[ppml] Big numbers

Leo Bicknell bicknell at ufp.org
Tue Apr 8 13:07:11 EDT 2003


In a message written on Mon, Apr 07, 2003 at 05:28:24PM -0500, Bill Darte wrote:
> Of course, we are not talking about numbering individuals, but potentially
> every electrical and electronic component as well as subsystem elements
> perhaps....  there is no census data for these things, but undoubtedly this
> represents a very large number as well.

But, probably smaller.

For instance, it's easy to invision every house having an IPv6
network inside it where the refrigerator talks to the toaster or
whatever.  Sure, all those devices need an address, but a /64 should
be _more_ than enough for even the largest palace. :)  Even if we
assume a 2nd network to support "internet" stuff (so the first one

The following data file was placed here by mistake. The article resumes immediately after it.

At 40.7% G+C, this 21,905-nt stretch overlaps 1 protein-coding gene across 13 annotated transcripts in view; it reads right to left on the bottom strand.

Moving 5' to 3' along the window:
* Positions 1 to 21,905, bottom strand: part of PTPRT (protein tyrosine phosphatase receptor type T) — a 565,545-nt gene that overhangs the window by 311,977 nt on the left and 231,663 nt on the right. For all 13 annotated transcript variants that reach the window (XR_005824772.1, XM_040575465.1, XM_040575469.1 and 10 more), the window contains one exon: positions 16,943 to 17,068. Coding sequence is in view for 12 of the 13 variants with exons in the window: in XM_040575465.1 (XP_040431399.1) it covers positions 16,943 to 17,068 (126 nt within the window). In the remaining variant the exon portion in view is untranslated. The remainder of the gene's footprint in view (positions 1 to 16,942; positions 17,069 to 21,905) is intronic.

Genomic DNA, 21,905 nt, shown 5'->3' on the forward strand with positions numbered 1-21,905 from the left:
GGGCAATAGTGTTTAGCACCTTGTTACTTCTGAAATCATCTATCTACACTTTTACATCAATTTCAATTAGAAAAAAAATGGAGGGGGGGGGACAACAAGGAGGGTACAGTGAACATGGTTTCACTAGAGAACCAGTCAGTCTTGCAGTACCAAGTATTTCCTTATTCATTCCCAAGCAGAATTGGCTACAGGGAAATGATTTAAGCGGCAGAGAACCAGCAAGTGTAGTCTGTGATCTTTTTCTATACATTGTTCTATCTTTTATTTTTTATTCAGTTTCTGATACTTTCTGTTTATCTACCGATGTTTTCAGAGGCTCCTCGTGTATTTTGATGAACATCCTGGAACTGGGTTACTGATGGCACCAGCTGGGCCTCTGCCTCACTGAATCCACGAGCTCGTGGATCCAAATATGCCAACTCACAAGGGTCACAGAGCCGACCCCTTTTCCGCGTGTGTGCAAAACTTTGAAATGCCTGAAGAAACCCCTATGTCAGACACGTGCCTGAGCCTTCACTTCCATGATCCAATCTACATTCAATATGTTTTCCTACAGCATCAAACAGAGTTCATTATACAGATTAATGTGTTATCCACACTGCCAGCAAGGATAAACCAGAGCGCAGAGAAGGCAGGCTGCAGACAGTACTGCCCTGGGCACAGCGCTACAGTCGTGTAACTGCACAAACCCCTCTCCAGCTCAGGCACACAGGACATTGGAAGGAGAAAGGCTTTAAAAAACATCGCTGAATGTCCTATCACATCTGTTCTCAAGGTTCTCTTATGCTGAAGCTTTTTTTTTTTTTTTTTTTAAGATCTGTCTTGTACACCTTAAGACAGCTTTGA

can be firewalled/secured/protected differently and easily) that's
two per house.

Items outside the house (electrical grids, water systems, whatnot)
are likely to be "aggregated" by the authority running them.  Again,
while /64 subnets may be sparsely populated by what they could
hold, they would probably often still have hundreds, or thousands,
or more devices in them.

I'm not too worried about the number of numbers available.  I am
very worried about the routing system.  Let's allocate one /64 to
every home for home automation.  Let's allocate one /48 to every
person for them to do with as they please.  Let's give utilities
some /40's to make every meter be "online", number wise, no problem.
However, let's now try and have a routing system that allows every
house to have it's own subnet, and be provider independent, and
not have to renumber when someone sneezes.  That's a huge problem.

-- 
       Leo Bicknell - bicknell at ufp.org - CCIE 3440
        PGP keys at http://www.ufp.org/~bicknell/
Read TMBG List - tmbg-list-request at tmbg.org, www.tmbg.org
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